OPP Attends Symposium on African-American Women and the Increase in STDs
October 9, 2009
Representatives of CFI’s Office of Public Policy attended “The Cost of Silence: A Symposium on African-American Women and the Increase in STDs” at the Congressional Black Caucus Annual Legislative Conference on September 25. This symposium, hosted by Representative Donna Edwards (D- MD) and Planned Parenthood Federation of America featured a panel discussion and a question and answer session. The Panelists present were Dr. Vanessa Cullins, Vice President of Medical Affairs for the Planned Parenthood Foundation of America, Dr. Donald Shell, the Heath Officer for Prince George’s Country, India Hay, a Youth Health Messenger for the Ophelia Egypt Program Center, and Reverend Tony Lee, Founder and Senior Pastor of the Community of Hope African Methodist Episcopal Church.
The symposium was an opportunity for the panelists to discuss actions that can be taken in order to decrease the number of women, particularly in the black community, who contract Sexually Transmitted Infections (STIs). Dr. Shell stated that public health clinics are full and that the demand for treatment is exceeding the resources available. He also expressed the need for those attempting to prevent STIs to explore reasons for women not using protection. He listed abuse, rejection, fear, rape and abuse, and lack of self esteem as key reasons that women do not use protection when having recreational sex. According to Dr. Shell, the current public health structure is incapable of handling these emotional and societal aspects of sexual health, and that must change before progress can be made on this issue. In addition, he discussed the need for an increase of medically based social services that can provide a multifaceted approach to sexual health. He cited Adam’s House, a health and social support center for men in Maryland, as an example of a successful medically based social service provider.
Dr. Cullins agreed with Dr. Shell, and furthered this sentiment by advocating for a multi-prong approach to the problem of high STI rates. She mentioned the need for health care reform to include provisions for reproductive health that include preventative care and consultation. Other solutions proposed by Dr. Cullins include the development of combinations of community and medical programs that allow for easy access to resources, consumer incentives for preventative care, and an increase of dialogue about sex with the context of healthy relationships and safety. She argued that much of this dialogue should take place in schools and in the home using “teachable moments” in a child’s life to inform them about sexual topics in an age-appropriate manner.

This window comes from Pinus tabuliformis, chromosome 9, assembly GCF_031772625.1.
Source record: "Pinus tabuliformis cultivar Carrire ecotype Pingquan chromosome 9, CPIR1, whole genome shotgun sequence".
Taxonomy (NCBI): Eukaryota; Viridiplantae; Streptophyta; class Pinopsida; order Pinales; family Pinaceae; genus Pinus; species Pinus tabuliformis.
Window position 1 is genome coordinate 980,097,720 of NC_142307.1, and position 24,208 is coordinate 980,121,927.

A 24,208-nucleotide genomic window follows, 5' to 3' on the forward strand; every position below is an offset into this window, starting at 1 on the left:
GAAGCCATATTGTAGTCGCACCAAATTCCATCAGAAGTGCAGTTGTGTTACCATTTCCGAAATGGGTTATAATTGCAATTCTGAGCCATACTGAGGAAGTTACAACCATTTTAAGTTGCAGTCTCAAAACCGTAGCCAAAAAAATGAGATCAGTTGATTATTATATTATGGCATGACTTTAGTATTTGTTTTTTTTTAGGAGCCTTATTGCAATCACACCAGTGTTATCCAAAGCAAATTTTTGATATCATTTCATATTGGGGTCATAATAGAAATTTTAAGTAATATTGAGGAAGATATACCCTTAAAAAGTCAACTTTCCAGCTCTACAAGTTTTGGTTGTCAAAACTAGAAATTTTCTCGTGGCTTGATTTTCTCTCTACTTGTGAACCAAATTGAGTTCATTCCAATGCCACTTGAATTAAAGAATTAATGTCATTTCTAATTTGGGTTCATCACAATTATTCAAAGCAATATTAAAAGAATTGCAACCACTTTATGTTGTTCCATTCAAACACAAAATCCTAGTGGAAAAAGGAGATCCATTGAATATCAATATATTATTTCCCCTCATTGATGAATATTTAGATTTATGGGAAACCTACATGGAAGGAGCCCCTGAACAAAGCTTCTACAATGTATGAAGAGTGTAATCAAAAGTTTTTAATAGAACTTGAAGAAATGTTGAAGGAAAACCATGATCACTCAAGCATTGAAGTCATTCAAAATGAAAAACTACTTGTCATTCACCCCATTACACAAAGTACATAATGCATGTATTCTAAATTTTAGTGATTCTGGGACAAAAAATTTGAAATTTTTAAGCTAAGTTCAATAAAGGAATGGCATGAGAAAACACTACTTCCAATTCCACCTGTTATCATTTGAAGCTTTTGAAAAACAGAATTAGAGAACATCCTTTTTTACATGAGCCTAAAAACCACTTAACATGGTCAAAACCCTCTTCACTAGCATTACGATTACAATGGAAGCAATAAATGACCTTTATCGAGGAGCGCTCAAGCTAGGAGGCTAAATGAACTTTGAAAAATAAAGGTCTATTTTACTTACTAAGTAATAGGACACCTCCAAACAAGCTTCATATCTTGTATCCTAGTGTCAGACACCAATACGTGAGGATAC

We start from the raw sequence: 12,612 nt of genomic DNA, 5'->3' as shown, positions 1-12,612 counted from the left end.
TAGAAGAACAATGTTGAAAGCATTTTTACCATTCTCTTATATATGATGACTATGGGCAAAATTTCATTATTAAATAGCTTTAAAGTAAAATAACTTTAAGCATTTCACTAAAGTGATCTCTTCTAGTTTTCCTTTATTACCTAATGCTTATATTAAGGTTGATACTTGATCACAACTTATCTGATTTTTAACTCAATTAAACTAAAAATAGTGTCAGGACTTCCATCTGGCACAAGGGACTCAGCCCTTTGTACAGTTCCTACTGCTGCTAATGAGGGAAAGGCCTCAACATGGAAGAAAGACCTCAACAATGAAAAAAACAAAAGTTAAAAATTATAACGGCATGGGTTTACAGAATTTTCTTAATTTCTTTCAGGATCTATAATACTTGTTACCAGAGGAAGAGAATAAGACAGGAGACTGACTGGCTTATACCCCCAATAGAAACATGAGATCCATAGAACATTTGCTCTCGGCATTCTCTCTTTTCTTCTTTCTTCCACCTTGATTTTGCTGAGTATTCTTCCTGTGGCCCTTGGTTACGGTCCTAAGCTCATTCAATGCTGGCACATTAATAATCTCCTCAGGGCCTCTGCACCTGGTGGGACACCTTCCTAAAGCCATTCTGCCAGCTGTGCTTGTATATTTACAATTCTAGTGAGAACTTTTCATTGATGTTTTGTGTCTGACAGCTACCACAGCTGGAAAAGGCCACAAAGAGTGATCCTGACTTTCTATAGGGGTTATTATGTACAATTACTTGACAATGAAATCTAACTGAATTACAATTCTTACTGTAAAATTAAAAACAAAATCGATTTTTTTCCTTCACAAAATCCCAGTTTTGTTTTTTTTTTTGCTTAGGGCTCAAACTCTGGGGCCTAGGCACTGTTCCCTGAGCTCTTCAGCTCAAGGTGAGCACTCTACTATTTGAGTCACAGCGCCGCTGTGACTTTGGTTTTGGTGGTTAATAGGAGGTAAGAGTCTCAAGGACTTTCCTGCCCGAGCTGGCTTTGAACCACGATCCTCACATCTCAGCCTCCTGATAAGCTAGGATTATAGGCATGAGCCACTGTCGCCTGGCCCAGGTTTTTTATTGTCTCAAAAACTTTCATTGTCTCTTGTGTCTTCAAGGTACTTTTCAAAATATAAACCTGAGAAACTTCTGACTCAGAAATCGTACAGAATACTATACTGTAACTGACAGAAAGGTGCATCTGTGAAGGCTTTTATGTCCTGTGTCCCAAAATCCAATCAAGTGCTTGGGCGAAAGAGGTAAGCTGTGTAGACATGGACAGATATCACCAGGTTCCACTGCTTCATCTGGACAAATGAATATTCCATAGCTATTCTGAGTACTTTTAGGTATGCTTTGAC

Ms. Hay addressed her unique insight into issues surrounding informing youth about their health and positive sexual behaviors. She noted the influence of negative messages from the media and societal pressures as being key factors in the decisions of young people when it comes to safe sex. She emphasized the importance of acceptance rather than judgments when adults discuss sex with young people.
Rev. Lee discussed the duty religious communities have to keep their members healthy. He discussed various outreach programs his congregation has created, including safe sex outreach in dance clubs, HIV testing during church services, and domestic violence prevention. He also discussed the role of the media, and suggested that the progressive community as a whole do more to support artists that have positive, responsible messages. Finally, he re-emphasized the importance of self image, stating that if people have high self esteem, they will value themselves enough to protect themselves from STIs and other risks.